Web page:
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The word “mall” in the 17th and 18th century simply meant a grassy area for people to attend social gatherings and entertainment. That is why it’s called the Washington D.C. National Mall. Its nickname, “America’s Front Yard” is appropriate because over 30 monuments, memorials and museums surround visitors, inspiring them to honor America’s past, live in the present, and strive for a greater future. You might recognize some of your favorite monuments like the Lincoln Memorial, the WWII Memorial, and Arlington Cemetery. Don’t forget about some fun hidden easter eggs like Eric’s classic rooster and goose you can find in this fun folk art puzzle!
- 1 Martin Luther King, Jr. Memorial is also known as “The Stone of Hope.”
- 2 The Lincoln Memorial contains not only the famous Lincoln statue, but also the second Inaugural address and the Gettysburg Address.
- 3 Arlington Cemetery was established during the Civil War.
- 4 Marine Corps War Memorial was inspired by a photo from WWII and is dedicated to all U.S. Marines who died in defense of the US since 1775.
- 5 Look, it’s the Dowdle Van!
- 6 Arlington Memorial Bridge is symbolic in joining two memorials on the north and south sides of the Potomac River.
- 7 Georgetown Boat House sits near the Washington mall.
- 8 The Thomas Jefferson Memorial was built across the Tidal Basin directly south of the White House in 1943.
- 9 Korean War Veterans Memorial statues depict all of the military branches that took part in the Korean War.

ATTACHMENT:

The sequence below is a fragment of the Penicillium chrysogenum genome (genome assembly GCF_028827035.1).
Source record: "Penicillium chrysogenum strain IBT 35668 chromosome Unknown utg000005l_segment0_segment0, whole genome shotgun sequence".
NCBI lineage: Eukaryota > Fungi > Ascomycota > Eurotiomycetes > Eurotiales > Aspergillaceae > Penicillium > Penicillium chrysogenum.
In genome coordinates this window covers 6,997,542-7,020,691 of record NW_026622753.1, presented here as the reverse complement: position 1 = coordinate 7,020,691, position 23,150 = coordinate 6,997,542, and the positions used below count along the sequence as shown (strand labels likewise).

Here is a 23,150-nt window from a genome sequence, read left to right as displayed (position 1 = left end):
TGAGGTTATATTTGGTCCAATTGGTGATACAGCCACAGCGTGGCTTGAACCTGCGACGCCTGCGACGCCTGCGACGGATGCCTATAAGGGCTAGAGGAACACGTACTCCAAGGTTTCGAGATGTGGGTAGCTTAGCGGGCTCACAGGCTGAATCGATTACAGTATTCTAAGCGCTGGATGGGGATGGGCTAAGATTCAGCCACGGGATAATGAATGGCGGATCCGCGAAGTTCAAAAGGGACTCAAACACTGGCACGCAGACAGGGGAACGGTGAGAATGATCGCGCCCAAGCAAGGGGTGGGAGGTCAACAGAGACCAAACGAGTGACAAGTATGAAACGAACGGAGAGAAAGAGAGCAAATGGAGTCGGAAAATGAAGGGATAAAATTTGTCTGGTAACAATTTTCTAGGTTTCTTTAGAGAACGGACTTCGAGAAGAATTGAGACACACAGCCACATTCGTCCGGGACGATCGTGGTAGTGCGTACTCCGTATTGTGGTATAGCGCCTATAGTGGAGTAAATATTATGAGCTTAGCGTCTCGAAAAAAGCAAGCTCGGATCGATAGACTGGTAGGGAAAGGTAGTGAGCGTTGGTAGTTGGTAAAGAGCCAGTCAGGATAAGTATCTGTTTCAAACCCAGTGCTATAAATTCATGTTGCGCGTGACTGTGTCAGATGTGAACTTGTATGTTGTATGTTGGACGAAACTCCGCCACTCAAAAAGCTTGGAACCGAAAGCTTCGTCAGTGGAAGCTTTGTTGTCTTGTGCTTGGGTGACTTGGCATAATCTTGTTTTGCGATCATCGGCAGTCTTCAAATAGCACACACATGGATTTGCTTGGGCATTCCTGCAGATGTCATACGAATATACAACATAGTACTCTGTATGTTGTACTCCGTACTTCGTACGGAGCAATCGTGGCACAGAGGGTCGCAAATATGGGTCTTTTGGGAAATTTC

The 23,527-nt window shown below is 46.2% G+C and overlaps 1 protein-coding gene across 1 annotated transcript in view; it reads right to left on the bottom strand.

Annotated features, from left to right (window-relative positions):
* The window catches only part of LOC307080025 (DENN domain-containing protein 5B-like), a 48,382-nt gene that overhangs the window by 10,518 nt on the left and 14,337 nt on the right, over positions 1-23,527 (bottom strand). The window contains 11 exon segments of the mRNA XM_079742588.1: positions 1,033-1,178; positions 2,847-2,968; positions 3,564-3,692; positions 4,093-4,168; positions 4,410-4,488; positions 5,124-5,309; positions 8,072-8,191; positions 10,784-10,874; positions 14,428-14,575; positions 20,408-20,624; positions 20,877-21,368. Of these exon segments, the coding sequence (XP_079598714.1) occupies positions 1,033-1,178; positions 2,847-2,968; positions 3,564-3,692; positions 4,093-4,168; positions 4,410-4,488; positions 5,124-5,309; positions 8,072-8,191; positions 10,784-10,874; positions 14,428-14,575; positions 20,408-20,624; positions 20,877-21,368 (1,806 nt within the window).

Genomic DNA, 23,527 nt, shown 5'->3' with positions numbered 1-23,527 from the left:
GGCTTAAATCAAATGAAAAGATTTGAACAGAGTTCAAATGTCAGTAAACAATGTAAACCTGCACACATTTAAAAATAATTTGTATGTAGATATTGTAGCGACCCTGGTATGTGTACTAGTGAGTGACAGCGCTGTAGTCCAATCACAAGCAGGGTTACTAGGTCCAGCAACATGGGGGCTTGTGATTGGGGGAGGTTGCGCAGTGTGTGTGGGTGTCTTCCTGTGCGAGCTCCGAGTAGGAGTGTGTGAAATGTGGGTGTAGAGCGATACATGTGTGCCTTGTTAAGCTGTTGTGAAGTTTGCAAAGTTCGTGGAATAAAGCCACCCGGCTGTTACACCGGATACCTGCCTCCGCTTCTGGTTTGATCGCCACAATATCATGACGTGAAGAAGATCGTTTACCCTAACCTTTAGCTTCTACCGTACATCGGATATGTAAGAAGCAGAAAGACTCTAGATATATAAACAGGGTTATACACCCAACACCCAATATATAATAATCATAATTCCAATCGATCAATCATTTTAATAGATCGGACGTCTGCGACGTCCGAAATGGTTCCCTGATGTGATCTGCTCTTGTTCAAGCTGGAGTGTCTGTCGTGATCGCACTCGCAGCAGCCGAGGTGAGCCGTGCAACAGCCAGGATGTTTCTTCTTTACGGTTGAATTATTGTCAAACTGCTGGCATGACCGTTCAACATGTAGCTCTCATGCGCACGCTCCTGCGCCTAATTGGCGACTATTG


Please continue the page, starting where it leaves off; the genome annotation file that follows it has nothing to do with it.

- 10 The World War II Memorial was dedicated on April 29, 2004.
- 11 The Washington Monument is made from two different marbles, which explains the two different colors.
- 12 The Vietnam Memorial Wall is symbolic of the past and the present coming together.
- 13 The memorial “The Three Servicemen” is another Vietnam memorial representing the young men solemnly remembering their fallen comrades names etched into the Vietnam Memorial Wall.
- 14 Thanks to Theodore Roosevelt’s comment in 1901 of the “President’s Palace” looking exceedingly white, “The White House” became to official name of the building.
- 15 Cherry Blossoms will bloom here for about 14 days during the spring.
- 16 The Potomac River is an Algonquin (or Indian) name meaning “great trading place.”
- 17 The Smithsonian Institution Building is nicknamed “The Castle” from its Gothic and Romanesque style and is the main visitor center for the Smithsonian Museum.
- 18 The Library of Congress is more than two centuries old and is the largest library in the U.S.
- 19 The Botanic Garden contains seeds from all over including China and Brazil.
- 20 George Washington laid the cornerstone of the United States Capitol Building on September 18, 1793.
- 21 The E. Barrett Prettyman U.S. Courthouse opened in November 1952.
- 22 The Smithsonian National Museum of Natural History is named after the British scientist James Smithson.
- 23 Presidential Marine helicopter: the first time a president traveled in a helicopter was in 1957.